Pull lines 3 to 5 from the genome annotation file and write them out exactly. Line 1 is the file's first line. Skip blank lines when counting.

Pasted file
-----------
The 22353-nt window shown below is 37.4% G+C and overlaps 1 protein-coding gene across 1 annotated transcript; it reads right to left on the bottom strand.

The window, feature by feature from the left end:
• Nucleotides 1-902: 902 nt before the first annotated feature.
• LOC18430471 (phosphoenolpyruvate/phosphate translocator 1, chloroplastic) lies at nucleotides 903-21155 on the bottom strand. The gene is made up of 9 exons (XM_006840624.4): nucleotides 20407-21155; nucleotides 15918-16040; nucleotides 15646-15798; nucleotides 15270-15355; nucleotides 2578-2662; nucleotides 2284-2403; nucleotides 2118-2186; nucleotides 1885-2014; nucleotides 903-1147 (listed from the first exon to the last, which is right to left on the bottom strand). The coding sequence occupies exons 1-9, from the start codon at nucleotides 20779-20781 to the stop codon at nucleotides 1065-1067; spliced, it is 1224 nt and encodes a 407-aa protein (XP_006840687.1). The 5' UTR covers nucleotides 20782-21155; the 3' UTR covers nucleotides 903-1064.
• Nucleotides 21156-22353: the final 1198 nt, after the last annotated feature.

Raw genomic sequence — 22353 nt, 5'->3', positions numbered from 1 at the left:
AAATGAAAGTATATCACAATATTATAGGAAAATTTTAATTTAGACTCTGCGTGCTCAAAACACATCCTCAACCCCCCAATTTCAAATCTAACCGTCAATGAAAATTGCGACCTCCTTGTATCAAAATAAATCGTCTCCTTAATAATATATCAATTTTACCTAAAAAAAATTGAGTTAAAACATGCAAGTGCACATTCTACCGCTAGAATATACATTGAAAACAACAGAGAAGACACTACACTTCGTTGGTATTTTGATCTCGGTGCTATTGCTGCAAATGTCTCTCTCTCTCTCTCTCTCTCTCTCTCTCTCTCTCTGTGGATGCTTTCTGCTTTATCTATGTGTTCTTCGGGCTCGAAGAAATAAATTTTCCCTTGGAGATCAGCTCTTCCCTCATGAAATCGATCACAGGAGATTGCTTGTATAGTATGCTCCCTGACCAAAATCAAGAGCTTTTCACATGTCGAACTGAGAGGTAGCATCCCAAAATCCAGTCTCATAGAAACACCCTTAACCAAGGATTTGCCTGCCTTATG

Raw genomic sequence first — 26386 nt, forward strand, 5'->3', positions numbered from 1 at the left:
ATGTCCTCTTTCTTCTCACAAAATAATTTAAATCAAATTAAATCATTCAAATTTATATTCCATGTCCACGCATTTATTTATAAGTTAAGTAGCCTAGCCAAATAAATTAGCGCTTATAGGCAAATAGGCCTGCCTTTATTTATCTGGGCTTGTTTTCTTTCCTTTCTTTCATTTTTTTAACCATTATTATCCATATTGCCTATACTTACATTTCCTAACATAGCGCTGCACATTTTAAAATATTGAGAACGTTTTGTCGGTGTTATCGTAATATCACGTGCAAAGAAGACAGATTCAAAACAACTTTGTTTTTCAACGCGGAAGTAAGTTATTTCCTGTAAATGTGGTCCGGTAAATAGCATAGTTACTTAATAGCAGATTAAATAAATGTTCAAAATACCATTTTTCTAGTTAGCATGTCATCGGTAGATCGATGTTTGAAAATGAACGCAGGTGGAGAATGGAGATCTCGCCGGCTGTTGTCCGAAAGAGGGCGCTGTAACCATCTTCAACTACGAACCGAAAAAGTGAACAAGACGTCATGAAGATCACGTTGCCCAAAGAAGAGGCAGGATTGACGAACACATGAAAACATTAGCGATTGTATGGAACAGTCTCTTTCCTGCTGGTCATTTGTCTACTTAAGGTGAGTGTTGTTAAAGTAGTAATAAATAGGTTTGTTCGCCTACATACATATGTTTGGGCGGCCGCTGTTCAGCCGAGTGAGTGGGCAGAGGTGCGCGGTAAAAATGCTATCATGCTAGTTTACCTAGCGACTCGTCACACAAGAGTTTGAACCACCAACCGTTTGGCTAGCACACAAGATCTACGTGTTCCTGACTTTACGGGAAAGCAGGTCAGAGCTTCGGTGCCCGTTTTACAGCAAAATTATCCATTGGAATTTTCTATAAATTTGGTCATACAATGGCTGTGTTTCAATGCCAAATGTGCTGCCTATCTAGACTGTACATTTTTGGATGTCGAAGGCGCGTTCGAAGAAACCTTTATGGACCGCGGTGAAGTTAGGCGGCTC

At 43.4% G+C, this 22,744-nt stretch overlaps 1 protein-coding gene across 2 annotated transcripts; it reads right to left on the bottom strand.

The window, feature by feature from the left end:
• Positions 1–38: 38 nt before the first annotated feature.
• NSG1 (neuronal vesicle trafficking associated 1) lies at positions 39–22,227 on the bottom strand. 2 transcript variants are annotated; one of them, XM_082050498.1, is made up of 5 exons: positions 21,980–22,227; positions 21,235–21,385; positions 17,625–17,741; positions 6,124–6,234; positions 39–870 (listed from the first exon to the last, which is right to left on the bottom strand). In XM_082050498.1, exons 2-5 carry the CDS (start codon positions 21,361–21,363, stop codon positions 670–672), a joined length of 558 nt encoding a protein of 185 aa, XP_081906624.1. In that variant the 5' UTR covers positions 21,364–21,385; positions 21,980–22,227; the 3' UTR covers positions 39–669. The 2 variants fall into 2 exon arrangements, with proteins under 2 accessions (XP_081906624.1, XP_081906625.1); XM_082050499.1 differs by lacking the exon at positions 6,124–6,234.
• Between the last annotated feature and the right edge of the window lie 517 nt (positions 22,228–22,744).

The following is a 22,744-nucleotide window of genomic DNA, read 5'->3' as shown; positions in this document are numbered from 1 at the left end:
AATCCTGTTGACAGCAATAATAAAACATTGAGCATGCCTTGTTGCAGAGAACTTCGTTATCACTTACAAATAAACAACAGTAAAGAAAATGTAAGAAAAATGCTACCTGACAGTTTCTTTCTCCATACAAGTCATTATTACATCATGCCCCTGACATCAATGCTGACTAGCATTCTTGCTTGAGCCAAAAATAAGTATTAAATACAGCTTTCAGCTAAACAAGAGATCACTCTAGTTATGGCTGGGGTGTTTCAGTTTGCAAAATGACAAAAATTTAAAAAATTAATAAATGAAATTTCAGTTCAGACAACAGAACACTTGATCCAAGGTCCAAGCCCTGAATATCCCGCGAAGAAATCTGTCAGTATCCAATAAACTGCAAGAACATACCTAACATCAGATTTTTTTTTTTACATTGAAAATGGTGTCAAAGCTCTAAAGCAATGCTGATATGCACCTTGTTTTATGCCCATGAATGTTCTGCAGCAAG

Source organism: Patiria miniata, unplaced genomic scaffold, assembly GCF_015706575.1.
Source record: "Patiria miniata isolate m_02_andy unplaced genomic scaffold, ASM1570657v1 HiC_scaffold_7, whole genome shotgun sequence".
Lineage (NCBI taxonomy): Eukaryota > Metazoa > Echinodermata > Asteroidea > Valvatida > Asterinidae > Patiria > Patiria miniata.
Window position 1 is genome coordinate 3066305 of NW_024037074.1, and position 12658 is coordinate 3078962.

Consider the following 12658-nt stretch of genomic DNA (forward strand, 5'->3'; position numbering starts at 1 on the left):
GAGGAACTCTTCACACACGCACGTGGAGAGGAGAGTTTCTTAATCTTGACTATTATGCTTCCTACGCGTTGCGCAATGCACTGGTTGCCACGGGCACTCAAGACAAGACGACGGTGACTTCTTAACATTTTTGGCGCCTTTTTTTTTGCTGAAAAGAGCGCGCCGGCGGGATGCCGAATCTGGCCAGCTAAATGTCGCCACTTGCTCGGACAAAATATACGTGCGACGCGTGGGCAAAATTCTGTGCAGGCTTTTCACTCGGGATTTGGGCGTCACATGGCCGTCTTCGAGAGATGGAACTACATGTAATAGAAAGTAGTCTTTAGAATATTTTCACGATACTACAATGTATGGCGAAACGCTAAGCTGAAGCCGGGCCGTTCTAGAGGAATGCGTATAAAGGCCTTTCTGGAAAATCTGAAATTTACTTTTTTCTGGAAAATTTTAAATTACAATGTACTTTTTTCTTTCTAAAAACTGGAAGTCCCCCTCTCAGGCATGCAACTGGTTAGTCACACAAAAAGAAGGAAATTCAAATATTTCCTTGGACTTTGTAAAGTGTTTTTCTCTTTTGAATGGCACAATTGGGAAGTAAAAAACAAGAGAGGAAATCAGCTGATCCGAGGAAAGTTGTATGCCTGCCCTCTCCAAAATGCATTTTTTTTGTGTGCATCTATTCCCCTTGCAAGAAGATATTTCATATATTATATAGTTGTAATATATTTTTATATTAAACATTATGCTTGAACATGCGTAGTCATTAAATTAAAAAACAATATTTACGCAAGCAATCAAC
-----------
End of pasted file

• Nucleotides 1-902: 902 nt before the first annotated feature.
• LOC18430471 (phosphoenolpyruvate/phosphate translocator 1, chloroplastic) lies at nucleotides 903-21155 on the bottom strand. The gene is made up of 9 exons (XM_006840624.4): nucleotides 20407-21155; nucleotides 15918-16040; nucleotides 15646-15798; nucleotides 15270-15355; nucleotides 2578-2662; nucleotides 2284-2403; nucleotides 2118-2186; nucleotides 1885-2014; nucleotides 903-1147 (listed from the first exon to the last, which is right to left on the bottom strand). The coding sequence occupies exons 1-9, from the start codon at nucleotides 20779-20781 to the stop codon at nucleotides 1065-1067; spliced, it is 1224 nt and encodes a 407-aa protein (XP_006840687.1). The 5' UTR covers nucleotides 20782-21155; the 3' UTR covers nucleotides 903-1064.
• Nucleotides 21156-22353: the final 1198 nt, after the last annotated feature.